So as I look forward, if you we’re going to say that our margins should be in the low 60s, in the low 20s -- low 60s and comp of low 20s in OpEx and in the mid teens for margins, I would not give it yet.

Chris Harris - Wells Fargo Securities

Okay. Great. Then with respect to KBW, I know, you guys just close the deal. All of the , expense synergies at this point been kind of fully realized? Or how should we be thinking about that? And then do you have some sense as to what the actual dollar amount of the synergies will be as we kind of build out our model for ‘13 here?

Ron Kruszewski

Well, look, we approach the dividend. First of all I would -- we would be a hurricane effort to realize the cost savings. We’ve closed the deal a week ago effectively. So and it’s lot of the cost saves take time, which Chris is why we will layout the next quarter as it relate to our OpEx the duplicative expenses. We set those aside. I always viewed as purchase price.

And we all will say what we think are going to be for the next -- for the reminder of this year because we actually -- you can’t the accountants don't let you charge them off all at once and you can’t cancel contracts immediately. So there is a transition period of duplicative expenses that always occur and we’ve done this a number times and we’ll do it again as we show what those are.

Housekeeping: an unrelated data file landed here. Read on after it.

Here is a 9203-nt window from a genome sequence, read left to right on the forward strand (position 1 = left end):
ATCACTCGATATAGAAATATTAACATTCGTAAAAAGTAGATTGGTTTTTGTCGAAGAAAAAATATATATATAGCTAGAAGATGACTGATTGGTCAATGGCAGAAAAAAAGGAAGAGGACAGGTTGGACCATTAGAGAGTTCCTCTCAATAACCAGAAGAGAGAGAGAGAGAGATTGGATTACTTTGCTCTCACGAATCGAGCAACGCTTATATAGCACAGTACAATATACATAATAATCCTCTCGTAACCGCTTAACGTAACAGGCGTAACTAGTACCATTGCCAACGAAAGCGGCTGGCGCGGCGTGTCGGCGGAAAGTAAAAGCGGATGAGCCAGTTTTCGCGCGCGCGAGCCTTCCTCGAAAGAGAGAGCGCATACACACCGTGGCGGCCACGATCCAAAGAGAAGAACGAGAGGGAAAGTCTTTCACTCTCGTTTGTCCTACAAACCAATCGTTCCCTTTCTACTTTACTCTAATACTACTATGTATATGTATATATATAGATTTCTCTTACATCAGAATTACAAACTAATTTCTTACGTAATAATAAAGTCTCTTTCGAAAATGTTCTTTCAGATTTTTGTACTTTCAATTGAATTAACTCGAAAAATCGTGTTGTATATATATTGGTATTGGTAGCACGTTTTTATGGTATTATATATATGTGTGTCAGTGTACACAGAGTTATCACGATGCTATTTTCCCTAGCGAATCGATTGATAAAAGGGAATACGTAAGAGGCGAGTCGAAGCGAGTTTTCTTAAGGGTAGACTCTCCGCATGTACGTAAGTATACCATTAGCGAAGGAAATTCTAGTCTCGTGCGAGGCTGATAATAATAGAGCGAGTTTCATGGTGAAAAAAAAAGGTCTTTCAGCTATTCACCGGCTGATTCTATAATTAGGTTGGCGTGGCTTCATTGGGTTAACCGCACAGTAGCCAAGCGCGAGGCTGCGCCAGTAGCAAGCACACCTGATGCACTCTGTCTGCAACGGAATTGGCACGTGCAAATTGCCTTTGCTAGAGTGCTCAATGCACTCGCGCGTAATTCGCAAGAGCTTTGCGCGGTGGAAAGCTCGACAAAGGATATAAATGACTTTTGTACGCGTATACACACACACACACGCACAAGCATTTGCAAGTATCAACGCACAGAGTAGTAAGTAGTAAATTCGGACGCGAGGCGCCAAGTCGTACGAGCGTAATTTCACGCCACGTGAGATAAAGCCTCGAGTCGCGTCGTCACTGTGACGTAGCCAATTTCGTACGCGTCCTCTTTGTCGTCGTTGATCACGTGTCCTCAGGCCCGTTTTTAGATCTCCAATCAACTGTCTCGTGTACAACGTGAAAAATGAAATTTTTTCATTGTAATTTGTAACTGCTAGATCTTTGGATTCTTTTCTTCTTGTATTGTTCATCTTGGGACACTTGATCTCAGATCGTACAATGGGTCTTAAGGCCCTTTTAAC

What -- I think what we’ve said was somewhere in the high 50s to low 60s depending on what your revenue estimate is there are variable expenses that you add to our base, last year we had $360 million of OpEx, ex-KBW and we’re going to add the OpEx, which I've said was anywhere from $55 million to $65 million depending on your revenue estimates for KBW.

And so, that’s where, I would look at it, it would be, what we going to show in core expenses and we will identify the duplicative expenses that make that not achievable on day one.

Chris Harris - Wells Fargo Securities

Okay. That makes sense. When do you expect to have kind of all those synergies worked out through the systems, you won't be kind of double counting, I mean is it the year or for?

Ron Kruszewski

Normally they become -- they become insignificant within the year. If you asked me today, I would say, that the longest we’ve ever reported non-core which is -- which again as I identified list of contracts, duplicative space, all the things that we are getting rid of, we put those in a segment and then show the burned-out of those if you will. But that will started in Q1 and wouldn’t go fast at the end of this year no later than Q1 of ’14, would be the latest, that we’ve ever done that. I will lay that out in a lot of detail on the next call.

Chris Harris - Wells Fargo Securities